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Trucking Accidents

Trucking accidents can be some of the most devastating types of accidents. There were 7,999 truck collisions in 2020 in Kentucky. Trucking accidents can happen for various reasons, whether it’s driver fatigue, unsafe operation, interruptions in traffic, improper loading, or vehicle issues. Large-truck drivers are allowed to drive a maximum of 11 hours before they are required to take a 10 hour break. After 70 hours within an 8 day period, drivers are required to take a 34 hour rest period before being allowed to drive again. Unfortunately, deadlines can often tempt drivers to continue past the allotted time to drive, leading to fatigue and unsafe operation of the vehicle.

Deadlines can also coax drivers to rush loading or to overload their trailer. Improper loading or overloaded trucks can be unpredictable and unstable on the road. When overloading happens, the trucks are significantly slower to stop, have less control, and could potentially lead to roll-over crashes. Speeding and overloading are the leading factor in semi-truck roll-over accidents, due to the front wheels traveling and turning faster than the cargo. Overloaded trucks pose a serious danger to passenger cars and other tractor trailers.

Vehicle issues or lack of maintenance are two of the leading causes of large truck accidents. Due to profit margins, some trucking companies or drivers try to cut costs by not properly maintaining their trucks, leading to brake problems, over-worn tires, and cargo shifting. Brake failure is involved in approximately 29% of large truck accidents, due to loss of vehicle control. Over-worn tires also are a factor in many trucking accidents, as they can cause blowouts or sliding.

Interruption in the flow of traffic is the leading cause for truck vs car accidents, according to the FMCSA. The stopping time for a large truck can be more than double than that of a car, therefore when there is a sudden interruption in traffic, large trucks may not have the time needed to stop safely, causing serious damage when they crash. The FMCSA also listed other critical reasons for truck vs. car accidents which include: drivers on unfamiliar roads, poor surveillance, speeding, lack of attention, illness, wrongly assuming other driver’s next actions, and distractions within the vehicle.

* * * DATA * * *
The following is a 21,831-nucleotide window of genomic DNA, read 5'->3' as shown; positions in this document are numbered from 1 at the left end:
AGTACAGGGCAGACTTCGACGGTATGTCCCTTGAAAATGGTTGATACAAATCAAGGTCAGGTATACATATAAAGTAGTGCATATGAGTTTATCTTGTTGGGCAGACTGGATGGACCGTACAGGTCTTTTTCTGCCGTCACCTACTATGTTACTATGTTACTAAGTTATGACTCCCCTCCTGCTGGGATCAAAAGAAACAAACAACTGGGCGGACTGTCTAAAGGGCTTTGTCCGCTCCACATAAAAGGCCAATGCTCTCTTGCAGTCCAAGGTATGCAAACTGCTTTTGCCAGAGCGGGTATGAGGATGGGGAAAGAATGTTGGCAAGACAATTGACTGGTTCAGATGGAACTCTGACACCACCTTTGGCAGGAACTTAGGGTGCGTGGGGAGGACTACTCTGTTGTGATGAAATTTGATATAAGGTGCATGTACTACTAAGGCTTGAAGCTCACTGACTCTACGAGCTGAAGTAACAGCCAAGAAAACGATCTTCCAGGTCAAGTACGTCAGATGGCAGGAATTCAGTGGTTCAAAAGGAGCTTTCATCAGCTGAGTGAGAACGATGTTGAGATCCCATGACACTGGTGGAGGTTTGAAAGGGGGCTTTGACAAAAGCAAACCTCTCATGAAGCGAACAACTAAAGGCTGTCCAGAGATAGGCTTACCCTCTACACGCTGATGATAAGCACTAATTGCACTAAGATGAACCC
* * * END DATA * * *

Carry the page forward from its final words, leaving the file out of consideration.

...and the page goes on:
Most fatalities and injury victims of large truck crashes are passenger vehicle occupants. Due to the weight and size of large trucks, these accidents often leave victims with devastating injuries that could require long-term medical care and a long list of expenses. When victims are injured in large-truck crashes, they may be able to pursue compensation for the damages. Damages that can be recovered may include: medical bills, rehab or physical therapy bills, lost wages, lost earning power, damage to property or vehicle, emotional distress, psychological trauma, and reduced quality of life.

What are the Most Dangerous Roads in Louisville?

A recent US News and World Report study looked at the number of fatal accidents per capita in the 50 largest U.S. cities from 2016 to 2020. The study also looked at the average fatality rate per mile, the number of DUI arrests per capita, and auto thefts. Of the 50 cities, Louisville ranked fourth.

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Is Lane Splitting Legal in Kentucky?

Lane splitting, lane filtering, lane sharing, and shoulder surfing are motorcycle maneuvers that fall under a state’s traffic code. Many states prohibit lane splitting. California is the only state where it is legal, although Arizona, Connecticut, Oregon, Virginia, and Washington are considering legalizing the practice. Using such maneuvers anywhere will likely result in an accident.

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Are Drivers Who Run Red Lights Always at Fault?

Drivers who run red lights are frequently at fault in the auto accidents they’re involved in, but not always. Failing to stop at a red light is dangerous and usually violates traffic laws. But many other factors can also contribute to the cause of a crash at a red light. It often takes a skilled

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